The claimant, an Egyptian national, arrived in the United Kingdom in 1994 and was refused asylum by reason of his alleged membership of a proscribed terrorist organisation. He was convicted of terrorism, in his absence, by an Egyptian military court, probably on the basis of evidence obtained by torture. In March 2005 an undisclosed designating state, subsequently identified as Egypt, requested the sanctions committee of the United Nations Security Council to add the claimant’s name to the consolidated list of persons to be treated as associated with an Islamic terrorist group. The United Kingdom placed a hold on the proposed designation in order to consider whether he met the criteria for designation. In September 2005 the Foreign Secretary concluded, on evidence not obtained through torture, that the claimant should be included in the consolidated list and he accordingly lifted the hold on listing. In consequence the claimant’s assets were frozen and he was also made subject to the European Union’s sanctions regime. In 2009 the Foreign Secretary concluded that the claimant no longer met the criteria for listing and sought his delisting, but without success. In 2010, when the claimant applied for the removal of his name from the European Union’s sanctions list, Foreign Secretary declined to support his application. In September 2010, in accordance with new requirements, the claimant learned for the first time, by way of a narrative summary issued by the United Nations, the sanctions committee’s reasons for his listing, in particular, that he was wanted by the Egyptian authorities for involvement in terrorist crimes. The claimant gave a bare denial of those allegations and sought judicial review of the Foreign Secretary’s lifting of the hold. The claimant also challenged the Foreign Secretary’s refusal to extend his grounds of support for delisting on the basis that evidence tainted by torture had been relied on by other committee members in making the designation. The Divisional Court of the Queen’s Bench Division dismissed the claim. The claimant appealed on the grounds that (i) the Foreign Secretary had been wrong in lifting the hold to apply a test of whether there were reasonable grounds to suspect that the claimant met the criteria for designation, when the proper test was whether he was satisfied that the criteria were in fact met; (ii) the correct standard of review of the Foreign Secretary’s decision was a review on the merits, rather than a conventional rationality test; and (iii) the claimant’s designation had been proposed for reasons which rested on evidence obtained by torture in Egypt and in those circumstances it was the Foreign Secretary’s duty to maintain the hold and so prevent the designation. The Court of Appeal dismissed the appeal. Subsequently the claimant requested the assistance of the ombudsperson appointed under United Nations’ authority to assist the sanctions committee with delisting applications. She reported to the sanctions committee that in view of the claimant’s public utterances and prominent position in extremist circles, she recommended that his listing be retained. The sanctions committee accepted her recommendation. In 2014 the Foreign Secretary informed the claimant that he too accepted the recommendation and would no longer support delisting.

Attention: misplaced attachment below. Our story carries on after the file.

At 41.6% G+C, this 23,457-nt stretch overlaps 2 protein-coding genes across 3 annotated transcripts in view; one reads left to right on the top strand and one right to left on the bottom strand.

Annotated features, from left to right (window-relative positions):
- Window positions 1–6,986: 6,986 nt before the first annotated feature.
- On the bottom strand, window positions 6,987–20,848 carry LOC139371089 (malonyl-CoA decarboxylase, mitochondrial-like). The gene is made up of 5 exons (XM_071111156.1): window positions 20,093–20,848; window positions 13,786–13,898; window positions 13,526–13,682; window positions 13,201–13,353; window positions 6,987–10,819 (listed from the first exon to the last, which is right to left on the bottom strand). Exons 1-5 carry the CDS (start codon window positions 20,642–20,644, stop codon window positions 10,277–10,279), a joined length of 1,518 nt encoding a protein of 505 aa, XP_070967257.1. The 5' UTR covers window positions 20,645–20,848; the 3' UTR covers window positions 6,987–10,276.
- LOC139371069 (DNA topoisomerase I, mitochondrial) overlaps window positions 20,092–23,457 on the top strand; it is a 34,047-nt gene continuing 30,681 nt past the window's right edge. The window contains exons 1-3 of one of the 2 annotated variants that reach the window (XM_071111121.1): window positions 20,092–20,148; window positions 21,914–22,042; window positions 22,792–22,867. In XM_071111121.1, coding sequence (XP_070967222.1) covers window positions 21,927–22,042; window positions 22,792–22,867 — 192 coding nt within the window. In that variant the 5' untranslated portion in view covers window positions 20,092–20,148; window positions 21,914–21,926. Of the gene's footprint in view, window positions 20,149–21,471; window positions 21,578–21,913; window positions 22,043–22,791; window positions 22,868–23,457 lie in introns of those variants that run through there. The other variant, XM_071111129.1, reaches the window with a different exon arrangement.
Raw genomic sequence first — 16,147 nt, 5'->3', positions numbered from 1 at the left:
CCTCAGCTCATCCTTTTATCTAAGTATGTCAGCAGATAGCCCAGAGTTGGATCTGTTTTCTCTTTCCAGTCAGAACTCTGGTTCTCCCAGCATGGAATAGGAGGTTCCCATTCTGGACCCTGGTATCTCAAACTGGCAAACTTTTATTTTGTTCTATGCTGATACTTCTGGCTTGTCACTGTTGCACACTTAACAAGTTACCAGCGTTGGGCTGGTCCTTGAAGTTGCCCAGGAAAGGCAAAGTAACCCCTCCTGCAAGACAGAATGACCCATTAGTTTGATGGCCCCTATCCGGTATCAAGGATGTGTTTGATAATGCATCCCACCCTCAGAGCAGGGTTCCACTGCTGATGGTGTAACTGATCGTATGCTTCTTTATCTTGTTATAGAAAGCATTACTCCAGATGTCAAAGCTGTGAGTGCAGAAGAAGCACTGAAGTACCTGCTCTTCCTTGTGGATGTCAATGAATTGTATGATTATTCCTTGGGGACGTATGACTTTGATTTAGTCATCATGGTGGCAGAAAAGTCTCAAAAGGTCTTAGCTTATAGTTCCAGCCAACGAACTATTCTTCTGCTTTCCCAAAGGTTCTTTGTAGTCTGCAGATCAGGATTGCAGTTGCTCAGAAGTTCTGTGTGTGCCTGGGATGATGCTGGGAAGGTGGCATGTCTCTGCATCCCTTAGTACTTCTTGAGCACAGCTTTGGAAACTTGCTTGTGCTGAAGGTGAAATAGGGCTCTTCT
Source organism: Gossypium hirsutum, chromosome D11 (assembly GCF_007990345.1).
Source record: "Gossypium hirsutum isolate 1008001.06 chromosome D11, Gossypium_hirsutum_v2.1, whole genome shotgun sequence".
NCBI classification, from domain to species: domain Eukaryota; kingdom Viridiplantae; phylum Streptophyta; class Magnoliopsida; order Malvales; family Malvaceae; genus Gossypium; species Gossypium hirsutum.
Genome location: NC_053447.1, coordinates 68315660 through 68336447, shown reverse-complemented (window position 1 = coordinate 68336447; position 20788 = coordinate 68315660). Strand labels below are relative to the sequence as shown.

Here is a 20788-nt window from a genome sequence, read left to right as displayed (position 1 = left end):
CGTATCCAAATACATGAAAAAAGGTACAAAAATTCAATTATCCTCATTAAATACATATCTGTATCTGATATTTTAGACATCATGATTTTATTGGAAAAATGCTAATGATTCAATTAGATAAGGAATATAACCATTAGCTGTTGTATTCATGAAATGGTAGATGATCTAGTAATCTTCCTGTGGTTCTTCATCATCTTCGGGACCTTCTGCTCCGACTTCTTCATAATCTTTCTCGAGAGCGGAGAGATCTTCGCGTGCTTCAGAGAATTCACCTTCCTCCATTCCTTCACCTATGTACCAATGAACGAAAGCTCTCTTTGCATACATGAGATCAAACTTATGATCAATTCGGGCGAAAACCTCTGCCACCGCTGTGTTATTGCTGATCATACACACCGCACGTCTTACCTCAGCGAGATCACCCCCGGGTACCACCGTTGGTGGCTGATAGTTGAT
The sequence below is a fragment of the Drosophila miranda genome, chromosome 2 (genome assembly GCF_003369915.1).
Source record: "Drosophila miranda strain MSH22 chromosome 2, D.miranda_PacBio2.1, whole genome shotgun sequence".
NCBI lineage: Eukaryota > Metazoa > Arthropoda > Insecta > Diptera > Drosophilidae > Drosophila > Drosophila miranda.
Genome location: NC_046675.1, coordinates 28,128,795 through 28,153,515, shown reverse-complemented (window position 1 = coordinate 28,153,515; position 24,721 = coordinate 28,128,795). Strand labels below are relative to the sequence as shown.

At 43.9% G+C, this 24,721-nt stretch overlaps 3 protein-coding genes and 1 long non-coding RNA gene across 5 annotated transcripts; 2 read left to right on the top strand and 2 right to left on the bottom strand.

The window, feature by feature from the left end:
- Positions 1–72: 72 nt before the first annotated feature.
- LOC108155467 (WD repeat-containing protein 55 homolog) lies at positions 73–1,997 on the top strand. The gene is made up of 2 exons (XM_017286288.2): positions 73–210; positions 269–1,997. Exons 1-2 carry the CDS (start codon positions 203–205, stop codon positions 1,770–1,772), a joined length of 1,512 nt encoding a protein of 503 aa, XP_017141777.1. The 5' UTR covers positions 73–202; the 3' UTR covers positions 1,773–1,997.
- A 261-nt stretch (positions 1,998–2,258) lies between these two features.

Held